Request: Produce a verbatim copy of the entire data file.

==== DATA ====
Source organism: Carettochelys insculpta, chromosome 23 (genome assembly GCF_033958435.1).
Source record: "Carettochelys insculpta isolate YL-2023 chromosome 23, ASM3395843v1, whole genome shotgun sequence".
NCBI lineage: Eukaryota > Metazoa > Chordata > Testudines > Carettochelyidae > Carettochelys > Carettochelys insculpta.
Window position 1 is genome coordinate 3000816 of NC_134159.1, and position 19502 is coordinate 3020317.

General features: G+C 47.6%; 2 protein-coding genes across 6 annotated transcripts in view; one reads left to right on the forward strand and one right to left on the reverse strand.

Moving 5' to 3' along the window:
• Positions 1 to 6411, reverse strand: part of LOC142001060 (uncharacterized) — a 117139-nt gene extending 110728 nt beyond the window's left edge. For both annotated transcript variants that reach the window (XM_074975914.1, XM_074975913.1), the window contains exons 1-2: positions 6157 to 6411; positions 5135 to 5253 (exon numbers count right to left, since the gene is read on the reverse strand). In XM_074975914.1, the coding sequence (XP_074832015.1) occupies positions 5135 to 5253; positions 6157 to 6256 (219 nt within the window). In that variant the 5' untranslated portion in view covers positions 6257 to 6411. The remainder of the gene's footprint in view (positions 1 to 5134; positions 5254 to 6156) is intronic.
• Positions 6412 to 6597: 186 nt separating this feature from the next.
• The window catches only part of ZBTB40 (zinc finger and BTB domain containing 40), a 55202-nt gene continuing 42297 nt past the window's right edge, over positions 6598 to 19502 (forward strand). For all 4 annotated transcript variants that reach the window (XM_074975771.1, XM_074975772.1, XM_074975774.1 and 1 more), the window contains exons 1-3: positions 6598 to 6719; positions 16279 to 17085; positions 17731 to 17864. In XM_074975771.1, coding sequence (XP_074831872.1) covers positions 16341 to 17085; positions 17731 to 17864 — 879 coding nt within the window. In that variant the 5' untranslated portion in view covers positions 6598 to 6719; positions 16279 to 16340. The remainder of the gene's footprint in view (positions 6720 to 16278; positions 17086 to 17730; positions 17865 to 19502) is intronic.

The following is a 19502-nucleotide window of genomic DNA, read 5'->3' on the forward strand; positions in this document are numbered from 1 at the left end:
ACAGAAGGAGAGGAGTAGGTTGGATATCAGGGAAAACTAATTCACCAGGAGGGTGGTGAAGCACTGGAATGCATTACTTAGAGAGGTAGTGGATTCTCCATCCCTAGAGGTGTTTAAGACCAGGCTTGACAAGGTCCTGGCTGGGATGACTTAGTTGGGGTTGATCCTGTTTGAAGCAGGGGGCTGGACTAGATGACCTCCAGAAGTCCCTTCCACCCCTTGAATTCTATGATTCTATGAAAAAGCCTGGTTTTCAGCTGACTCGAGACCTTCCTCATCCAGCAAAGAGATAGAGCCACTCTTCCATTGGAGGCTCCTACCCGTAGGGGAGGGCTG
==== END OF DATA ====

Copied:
Source organism: Carettochelys insculpta, chromosome 23 (genome assembly GCF_033958435.1).
Source record: "Carettochelys insculpta isolate YL-2023 chromosome 23, ASM3395843v1, whole genome shotgun sequence".
NCBI lineage: Eukaryota > Metazoa > Chordata > Testudines > Carettochelyidae > Carettochelys > Carettochelys insculpta.
Window position 1 is genome coordinate 3000816 of NC_134159.1, and position 19502 is coordinate 3020317.

General features: G+C 47.6%; 2 protein-coding genes across 6 annotated transcripts in view; one reads left to right on the forward strand and one right to left on the reverse strand.

Moving 5' to 3' along the window:
• Positions 1 to 6411, reverse strand: part of LOC142001060 (uncharacterized) — a 117139-nt gene extending 110728 nt beyond the window's left edge. For both annotated transcript variants that reach the window (XM_074975914.1, XM_074975913.1), the window contains exons 1-2: positions 6157 to 6411; positions 5135 to 5253 (exon numbers count right to left, since the gene is read on the reverse strand). In XM_074975914.1, the coding sequence (XP_074832015.1) occupies positions 5135 to 5253; positions 6157 to 6256 (219 nt within the window). In that variant the 5' untranslated portion in view covers positions 6257 to 6411. The remainder of the gene's footprint in view (positions 1 to 5134; positions 5254 to 6156) is intronic.
• Positions 6412 to 6597: 186 nt separating this feature from the next.
• The window catches only part of ZBTB40 (zinc finger and BTB domain containing 40), a 55202-nt gene continuing 42297 nt past the window's right edge, over positions 6598 to 19502 (forward strand). For all 4 annotated transcript variants that reach the window (XM_074975771.1, XM_074975772.1, XM_074975774.1 and 1 more), the window contains exons 1-3: positions 6598 to 6719; positions 16279 to 17085; positions 17731 to 17864. In XM_074975771.1, coding sequence (XP_074831872.1) covers positions 16341 to 17085; positions 17731 to 17864 — 879 coding nt within the window. In that variant the 5' untranslated portion in view covers positions 6598 to 6719; positions 16279 to 16340. The remainder of the gene's footprint in view (positions 6720 to 16278; positions 17086 to 17730; positions 17865 to 19502) is intronic.

The following is a 19502-nucleotide window of genomic DNA, read 5'->3' on the forward strand; positions in this document are numbered from 1 at the left end:
ACAGAAGGAGAGGAGTAGGTTGGATATCAGGGAAAACTAATTCACCAGGAGGGTGGTGAAGCACTGGAATGCATTACTTAGAGAGGTAGTGGATTCTCCATCCCTAGAGGTGTTTAAGACCAGGCTTGACAAGGTCCTGGCTGGGATGACTTAGTTGGGGTTGATCCTGTTTGAAGCAGGGGGCTGGACTAGATGACCTCCAGAAGTCCCTTCCACCCCTTGAATTCTATGATTCTATGAAAAAGCCTGGTTTTCAGCTGACTCGAGACCTTCCTCATCCAGCAAAGAGATAGAGCCACTCTTCCATTGGAGGCTCCTACCCGTAGGGGAGGGCTG